29. Randall Hyde’s “The Art of Assembly Language” (No Starch).

30. “Introduction to Algorithms” by Thomas H. Cormen, Charles E. Leiserson, Ronald L. Rivest and Clifford Stein (MIT Press) is a gigantic and very thorough book of algorithms is indispensable in learning and understanding everything from the most basic to the most complex algorithms.

31. A newer book that will have a lasting effect on developers is “Lessons Learned in Software Testing” by Cem Kaner, James Bach and Bret Pettichord (Wiley). The book presents only realistic solutions and real-world answers to problems.

32. “Rapid Development” by Steve McConnell (Microsoft Press), which offers rapid software development strategies in addition to mistakes to avoid for rapid development projects.

33. “Design Patterns: Elements of Reusable Object-Oriented Software” by Erich Gamma, Richard Helm, Ralph Johnson and John Vlissides (Addison-Wesley). The book offers solutions to design problems through describing patterns for managing object creation, composing objects into larger structures, and coordinating control flow between objects.

34. “Code and Other Laws of Cyberspace” by Lawrence Lessig (Basic Books)—offers a valid argument for guiding the still-developing regulatory process of the Internet, calling for a way to regulate the Internet that pleases both government and business.

35. William Gibson’s “Pattern Recognition” (Putnam) contains futuristic tales and a science-fiction style that offer an exciting perspective on modern consumerism. The ‘unevenly distributed future’ of Gibson’s ‘Neuromancer’ is still quite far away, but the world of ‘Pattern Recognition,’ with its massive disruptions of conventional models of markets and media, is where some of us are living now, and where all of us will be living quite soon.

36. “PHP Phrasebook” by Christian Wenz (Sams) serves as a guide to PHP phrases frequently used by PHP developers. It presents short code snippets that illustrate PHP language features.

37. Nassim Nicholas Taleb’s “The Black Swan: The Impact of the Highly Improbable” (Random House) is a new book worth reading for its examination of improbable and unpredictable events that have massive impact. The idea of bracing for unforeseen events is something that could help software developers.

38. The automated testing guide “xUnit Test Patterns: Refactoring Test Code” by Gerard Meszaros (Addison-Wesley).

39. “Continuous Integration: Improving Software Quality and Reducing Risk” by Paul M. Duvall, Steve Matyas and Andrew Glover (Addison-Wesley).

40. “Groovy in Action” by Dierk König, Andrew Glover, Paul King, Guillaume Laforge and Jon Skeet (Manning) is tutorial on Groovy.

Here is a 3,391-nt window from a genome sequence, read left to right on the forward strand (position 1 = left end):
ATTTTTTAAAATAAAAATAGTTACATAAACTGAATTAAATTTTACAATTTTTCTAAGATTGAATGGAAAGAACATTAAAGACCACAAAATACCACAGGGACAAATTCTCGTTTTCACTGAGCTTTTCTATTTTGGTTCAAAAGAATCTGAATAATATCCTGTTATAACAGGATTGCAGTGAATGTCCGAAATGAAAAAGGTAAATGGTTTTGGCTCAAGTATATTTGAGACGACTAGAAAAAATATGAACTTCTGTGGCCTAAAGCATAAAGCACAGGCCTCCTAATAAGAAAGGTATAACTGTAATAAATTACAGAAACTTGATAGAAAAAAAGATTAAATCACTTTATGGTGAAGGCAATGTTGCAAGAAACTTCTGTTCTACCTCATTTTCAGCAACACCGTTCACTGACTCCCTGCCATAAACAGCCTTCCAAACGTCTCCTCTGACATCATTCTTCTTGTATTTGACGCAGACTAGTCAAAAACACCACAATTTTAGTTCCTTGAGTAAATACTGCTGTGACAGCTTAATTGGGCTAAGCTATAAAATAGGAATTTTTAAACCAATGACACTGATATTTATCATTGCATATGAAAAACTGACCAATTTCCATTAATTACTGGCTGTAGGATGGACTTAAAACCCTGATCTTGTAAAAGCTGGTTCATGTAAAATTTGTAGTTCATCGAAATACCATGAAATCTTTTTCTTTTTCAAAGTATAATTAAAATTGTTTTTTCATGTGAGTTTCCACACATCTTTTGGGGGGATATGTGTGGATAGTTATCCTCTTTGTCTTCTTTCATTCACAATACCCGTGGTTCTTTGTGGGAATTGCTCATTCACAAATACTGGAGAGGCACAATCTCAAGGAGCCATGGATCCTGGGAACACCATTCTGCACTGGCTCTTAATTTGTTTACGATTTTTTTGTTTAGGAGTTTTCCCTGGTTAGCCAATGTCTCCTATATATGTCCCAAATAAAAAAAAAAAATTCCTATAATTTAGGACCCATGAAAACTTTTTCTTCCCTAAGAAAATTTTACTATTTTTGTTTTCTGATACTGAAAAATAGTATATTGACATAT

41. “I Am a Strange Loop” by Douglas Hofstadter (Basic Books), which examines the concept of a strange loop that the author developed. A strange loop arises when one finds oneself back where one started, involving either self-reference or paradox.

42. “Beautiful Evidence” by Edward R. Tufte (Graphics) is a masterpiece in graphical presentation of complex data and will change how data presenters and designers sense, interpret and display data.


ANother Tool for Language Recognition (ANTLR) is the name of a parser generator that uses LL(k) parsing. ANTLR is the successor to the Purdue Compiler Construction Tool Set (PCCTS), first developed in 1989, and is under active development. Its maintainer is professor Terence Parr of the University of San Francisco.

It is the best modern tool for parsing and can handle a very wide range of grammars by generating arbitrarily deep LL look-aheads and by memorizing them for future use.

There is an IDE for ANTLR called ANTLRWorks and a text generation library called StringTemplate.

ANTLR and ANTLRWorks are written in Java but code generation is abstracted with the StringTemplate library, and lexers and parsers may be generated in a large number of target languages.

Why is ANTLR useful?

Consider the case of handling a quite complex mainframe output with decades of accreted special-case quirks and codes that has locked a client in to a supplier who charges them tens of thousands in annual license fees, confident that no one will breach the barrier to entry of parsing the mainframe data.

With ANTLR and a unit-testing framework you can develop a compiler for the mainframe output in a short time frame by unit-testing both your front-end analysis and your back-end generation from the bottom up, snapping them together as you go and relying on your lower-level tests to catch any mistakes.

You have liberated the client!

Saint Isidore of Seville & Semantic Networks

Saint Isidore of Seville was the first Christian writer to compile for his co-coreligionists a summa of universal knowledge, in the form of his most important work, the Etymologiae with 448 chapters in 20 volumes.

The text was structured on the principle that the meaning of everything could be traced to the source of its name. These etymologies took the form of a series of "trees" (semantic networks in our contemporary parlance), rather like modern "branched learning" techniques, whereby from one one source, or word, the reader could follow the various extensions of what the root word implied, through all its "factual" meanings.

Lovely Scenes

Click on the pictures to view an enlarged one.

Night Lights




Cologne Cathedral

Los Angeles




Washington, D.C.



Las Vegas


Rio de Janiero




Niagra Falls

About Me

My photo
I am a senior software developer working for General Motors Corporation.. I am interested in intelligent computing and scientific computing. I am passionate about computers as enablers for human imagination. The contents of this site are not in any way, shape, or form endorsed, approved, or otherwise authorized by HP, its subsidiaries, or its officers and shareholders.

Blog Archive